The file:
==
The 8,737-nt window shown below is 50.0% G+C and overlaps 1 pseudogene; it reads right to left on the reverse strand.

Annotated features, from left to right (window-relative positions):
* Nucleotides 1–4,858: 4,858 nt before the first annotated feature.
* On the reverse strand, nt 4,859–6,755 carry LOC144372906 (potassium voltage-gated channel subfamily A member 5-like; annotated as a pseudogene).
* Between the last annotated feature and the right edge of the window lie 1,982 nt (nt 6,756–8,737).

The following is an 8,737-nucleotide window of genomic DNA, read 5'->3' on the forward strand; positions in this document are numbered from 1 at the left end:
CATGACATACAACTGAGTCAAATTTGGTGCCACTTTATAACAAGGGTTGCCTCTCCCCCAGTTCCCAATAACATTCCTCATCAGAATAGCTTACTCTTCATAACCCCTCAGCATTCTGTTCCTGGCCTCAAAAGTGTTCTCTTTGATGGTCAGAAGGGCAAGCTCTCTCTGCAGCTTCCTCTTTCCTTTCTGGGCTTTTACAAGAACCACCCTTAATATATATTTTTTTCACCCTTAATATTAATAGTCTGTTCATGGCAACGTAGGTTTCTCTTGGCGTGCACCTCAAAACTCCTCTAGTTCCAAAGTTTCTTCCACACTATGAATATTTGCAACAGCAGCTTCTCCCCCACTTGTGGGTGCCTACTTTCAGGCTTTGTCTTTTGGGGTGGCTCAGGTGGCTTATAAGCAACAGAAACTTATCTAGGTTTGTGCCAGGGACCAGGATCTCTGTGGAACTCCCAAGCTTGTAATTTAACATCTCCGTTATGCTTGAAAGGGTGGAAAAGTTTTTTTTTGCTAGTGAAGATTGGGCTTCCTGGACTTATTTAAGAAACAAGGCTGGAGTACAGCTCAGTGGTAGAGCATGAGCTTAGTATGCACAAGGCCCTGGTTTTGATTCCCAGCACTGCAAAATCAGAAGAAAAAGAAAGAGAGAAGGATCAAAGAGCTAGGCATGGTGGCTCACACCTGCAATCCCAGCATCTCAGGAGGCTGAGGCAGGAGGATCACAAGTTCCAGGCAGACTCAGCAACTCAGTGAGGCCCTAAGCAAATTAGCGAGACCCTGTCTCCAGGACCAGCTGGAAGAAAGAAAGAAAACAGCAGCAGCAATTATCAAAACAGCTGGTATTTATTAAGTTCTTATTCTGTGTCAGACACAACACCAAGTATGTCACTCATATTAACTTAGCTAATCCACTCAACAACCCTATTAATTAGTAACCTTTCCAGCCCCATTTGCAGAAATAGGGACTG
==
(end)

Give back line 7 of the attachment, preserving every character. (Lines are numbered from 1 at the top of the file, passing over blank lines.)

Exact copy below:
CATGACATACAACTGAGTCAAATTTGGTGCCACTTTATAACAAGGGTTGCCTCTCCCCCAGTTCCCAATAACATTCCTCATCAGAATAGCTTACTCTTCATAACCCCTCAGCATTCTGTTCCTGGCCTCAAAAGTGTTCTCTTTGATGGTCAGAAGGGCAAGCTCTCTCTGCAGCTTCCTCTTTCCTTTCTGGGCTTTTACAAGAACCACCCTTAATATATATTTTTTTCACCCTTAATATTAATAGTCTGTTCATGGCAACGTAGGTTTCTCTTGGCGTGCACCTCAAAACTCCTCTAGTTCCAAAGTTTCTTCCACACTATGAATATTTGCAACAGCAGCTTCTCCCCCACTTGTGGGTGCCTACTTTCAGGCTTTGTCTTTTGGGGTGGCTCAGGTGGCTTATAAGCAACAGAAACTTATCTAGGTTTGTGCCAGGGACCAGGATCTCTGTGGAACTCCCAAGCTTGTAATTTAACATCTCCGTTATGCTTGAAAGGGTGGAAAAGTTTTTTTTTGCTAGTGAAGATTGGGCTTCCTGGACTTATTTAAGAAACAAGGCTGGAGTACAGCTCAGTGGTAGAGCATGAGCTTAGTATGCACAAGGCCCTGGTTTTGATTCCCAGCACTGCAAAATCAGAAGAAAAAGAAAGAGAGAAGGATCAAAGAGCTAGGCATGGTGGCTCACACCTGCAATCCCAGCATCTCAGGAGGCTGAGGCAGGAGGATCACAAGTTCCAGGCAGACTCAGCAACTCAGTGAGGCCCTAAGCAAATTAGCGAGACCCTGTCTCCAGGACCAGCTGGAAGAAAGAAAGAAAACAGCAGCAGCAATTATCAAAACAGCTGGTATTTATTAAGTTCTTATTCTGTGTCAGACACAACACCAAGTATGTCACTCATATTAACTTAGCTAATCCACTCAACAACCCTATTAATTAGTAACCTTTCCAGCCCCATTTGCAGAAATAGGGACTG